Esalen®Massage was developed in 1962 at the beautiful Esalen® Institute in Big Sur, California. It seeks to stimulate the body’s own healing potential by shifting the nervous system from fight or flight to relax and restore.
Esalen® massage is a deeply soothing therapy that allows the client to sink deeply into the practitioners touch in order to create a heightened sense of body awareness, inviting a letting go of holding patterns. Deeper more specific work can be applied, but the focus is not on digging into the tissues.
The Esalen® practitioner ideally moves from head to toe, right to left and back again in a seamless dance, creating a sense of integrated body awareness. To create a seamless, integrative massage, multiple areas of the body are often worked simultaneously while always prioritizing the clients comfort and modesty. The style uses long, flowing strokes, gentle rocking and energetic pauses. There is an implicit honor for the clients breath and energy.
Esalen® massage never includes any type of sexual stimulation and strictly follows the Georgia Massage Therapy guidelines. In my practice, I never perform massage without draping.
“An Esalen® Massage is an inward journey rather than a therapeutic treatment. Through long strokes, a slow pace, and pauses, you are invited to return to your natural state of balance and alignment. Transformation occurs not through deep-tissue work but rather through an active participation between giver and receiver.” - The Esalen® Institute
Neuromuscular Therapy is a form of touch therapy that helps correct pain and dysfunction by treating trigger points, muscle adhesions, and fascial patterns. These trigger points, adhesions and fascial patterns can form due to a specific trauma, long standing postural patterns, or series of repetitive movements. NMT is not a full-body deep tissue massage. The therapy is concentrated and localized in a specific area.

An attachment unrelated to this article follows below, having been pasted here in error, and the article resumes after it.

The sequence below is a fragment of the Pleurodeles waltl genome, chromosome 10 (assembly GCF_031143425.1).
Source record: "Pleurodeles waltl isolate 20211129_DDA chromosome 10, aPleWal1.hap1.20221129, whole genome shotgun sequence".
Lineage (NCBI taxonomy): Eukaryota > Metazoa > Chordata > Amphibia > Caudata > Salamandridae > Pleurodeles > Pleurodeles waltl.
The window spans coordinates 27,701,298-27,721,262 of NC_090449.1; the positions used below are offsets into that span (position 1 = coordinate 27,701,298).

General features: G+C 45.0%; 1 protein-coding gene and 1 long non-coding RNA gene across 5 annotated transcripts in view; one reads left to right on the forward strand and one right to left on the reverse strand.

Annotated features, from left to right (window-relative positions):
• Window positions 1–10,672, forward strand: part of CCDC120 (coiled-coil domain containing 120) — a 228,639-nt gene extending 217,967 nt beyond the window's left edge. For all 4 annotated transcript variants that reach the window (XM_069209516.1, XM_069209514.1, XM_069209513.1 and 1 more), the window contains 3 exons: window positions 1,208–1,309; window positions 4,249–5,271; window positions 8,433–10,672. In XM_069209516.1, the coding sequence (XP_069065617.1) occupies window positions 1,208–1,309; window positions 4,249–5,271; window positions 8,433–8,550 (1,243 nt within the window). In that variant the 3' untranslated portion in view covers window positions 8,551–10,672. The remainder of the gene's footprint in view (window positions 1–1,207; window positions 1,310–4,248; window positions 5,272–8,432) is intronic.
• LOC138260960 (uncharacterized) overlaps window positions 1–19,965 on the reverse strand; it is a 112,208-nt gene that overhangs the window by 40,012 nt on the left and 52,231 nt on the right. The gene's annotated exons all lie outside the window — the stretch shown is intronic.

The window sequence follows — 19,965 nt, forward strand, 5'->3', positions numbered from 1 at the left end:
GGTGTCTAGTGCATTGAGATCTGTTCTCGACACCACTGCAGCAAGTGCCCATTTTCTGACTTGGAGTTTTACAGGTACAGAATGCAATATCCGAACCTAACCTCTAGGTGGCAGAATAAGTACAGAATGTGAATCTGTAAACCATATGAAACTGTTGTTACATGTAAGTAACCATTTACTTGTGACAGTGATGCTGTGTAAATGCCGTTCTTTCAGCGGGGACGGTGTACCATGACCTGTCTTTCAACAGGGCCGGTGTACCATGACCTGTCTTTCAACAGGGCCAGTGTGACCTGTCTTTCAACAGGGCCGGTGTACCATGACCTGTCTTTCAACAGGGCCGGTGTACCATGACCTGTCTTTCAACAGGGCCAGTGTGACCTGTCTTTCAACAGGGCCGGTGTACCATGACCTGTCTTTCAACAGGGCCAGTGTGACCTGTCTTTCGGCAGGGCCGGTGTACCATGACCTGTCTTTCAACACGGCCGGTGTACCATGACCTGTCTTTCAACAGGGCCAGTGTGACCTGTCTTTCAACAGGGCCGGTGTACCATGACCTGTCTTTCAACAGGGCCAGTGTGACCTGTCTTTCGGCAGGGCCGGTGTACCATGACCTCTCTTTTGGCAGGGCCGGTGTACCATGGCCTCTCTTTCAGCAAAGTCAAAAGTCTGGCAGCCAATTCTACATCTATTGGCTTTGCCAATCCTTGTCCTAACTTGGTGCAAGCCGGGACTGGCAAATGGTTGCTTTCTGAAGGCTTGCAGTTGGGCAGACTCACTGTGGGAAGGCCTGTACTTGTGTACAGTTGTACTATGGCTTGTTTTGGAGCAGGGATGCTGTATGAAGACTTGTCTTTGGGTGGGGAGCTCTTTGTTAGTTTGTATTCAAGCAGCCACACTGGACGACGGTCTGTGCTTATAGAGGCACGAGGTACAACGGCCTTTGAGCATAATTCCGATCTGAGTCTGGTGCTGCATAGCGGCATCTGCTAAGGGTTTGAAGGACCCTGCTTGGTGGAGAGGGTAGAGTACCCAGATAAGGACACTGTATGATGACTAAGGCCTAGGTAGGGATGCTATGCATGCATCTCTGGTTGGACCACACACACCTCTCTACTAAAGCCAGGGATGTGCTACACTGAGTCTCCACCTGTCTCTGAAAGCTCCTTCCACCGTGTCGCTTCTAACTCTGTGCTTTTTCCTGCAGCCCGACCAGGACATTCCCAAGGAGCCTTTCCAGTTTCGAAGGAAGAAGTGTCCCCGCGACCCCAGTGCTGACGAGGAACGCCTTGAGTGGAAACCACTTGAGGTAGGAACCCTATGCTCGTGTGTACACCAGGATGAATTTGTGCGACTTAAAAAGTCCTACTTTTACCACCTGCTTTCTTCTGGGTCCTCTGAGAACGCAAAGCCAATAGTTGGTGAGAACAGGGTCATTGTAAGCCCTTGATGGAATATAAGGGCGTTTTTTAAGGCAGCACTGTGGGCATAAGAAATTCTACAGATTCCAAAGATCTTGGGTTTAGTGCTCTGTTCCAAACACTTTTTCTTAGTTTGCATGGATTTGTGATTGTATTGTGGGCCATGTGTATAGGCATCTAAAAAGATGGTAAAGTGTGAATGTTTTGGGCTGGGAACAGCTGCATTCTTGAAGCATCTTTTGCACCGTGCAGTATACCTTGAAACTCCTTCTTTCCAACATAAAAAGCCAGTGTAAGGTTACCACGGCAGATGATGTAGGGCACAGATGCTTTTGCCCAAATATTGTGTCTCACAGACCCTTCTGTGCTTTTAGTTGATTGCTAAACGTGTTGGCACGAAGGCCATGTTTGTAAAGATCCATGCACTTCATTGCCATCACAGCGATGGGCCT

Neuromuscular therapy does not rely on massive amounts pressure. Its effectiveness derives from the ability of the therapist to feel what’s happening with the tissue and apply poignant and nuanced pressure to just the right spot. It’s also important not to rush and to only work a specific area so that the tissues, trigger points and fascia have plenty of time to respond.
The American Academy of Pain Management recognizes this form of massage therapy as an effective treatment for back pain caused by soft tissue injury.
"Jennifer worked on me exclusively for over 14 years. She saw me for many years as a healthy client who adored massage, and then as a client going through tough cancer treatment needing her massage with a gentle touch. Jennifer was a huge part of bringing me and my life force back to health. When I decided to move to Charleston, I begged her to move there too. Her intuitive, beautiful bodywork is consistently amazing" - Signed a forever fan - JSW
Pregnancy massage is a wonderful way for a woman to nourish her own body during pregnancy. Studies have demonstrated a host of benefits including:
• A decrease in anxiety
• Improved ability to sleep
• Lower levels of stress hormones such as norepinephrine
• Reduction in pain in the back and legs
• Increases in hormones related to mood improvement such as dopamine and serotonin
• Reduced levels of cortisol
• Improved mood and energy
• Improved immune system response
• Reduced swelling, particularly in the joints
• Reduction of nerve pain associated with sciatica
• Lowered levels of muscular tension
• Relief from headaches
• Better oxygenation of muscles and soft tissues
Devoting time for regular appointments thru the course of pregnancy increases these benefits.
How Prenatal Massage Differs From Regular Massage
Pregnancy massage is performed with the client lying on their side. Obviously, there will be a point when it’s no longer comfortable, relaxing or beneficial to lay on the stomach. Lying on the back for long stretches is also not advised as it puts pressure on the Vena Cava. Side lying massage, however, is a wonderful way to receive therapeutic touch.
Deep tissue massage, which increases the risk of deep vein thrombosis, is contraindicated during pregnancy. Pregnant women are, unfortunately, 5 times more likely to develop DVT. Therefore, the focus is more on moving circulation/lymph and creating a feeling of wellbeing and relaxation. Superficial lymphatic drainage and gentler styles of massage are great ways to alleviate edema, swelling and discomfort. Some deeper pressure can, however, be used on the low back, shoulders and hips. Coincidentally, women should not be massaged on the abdomen as it can lead to placental or uterine rupture; both critical conditions.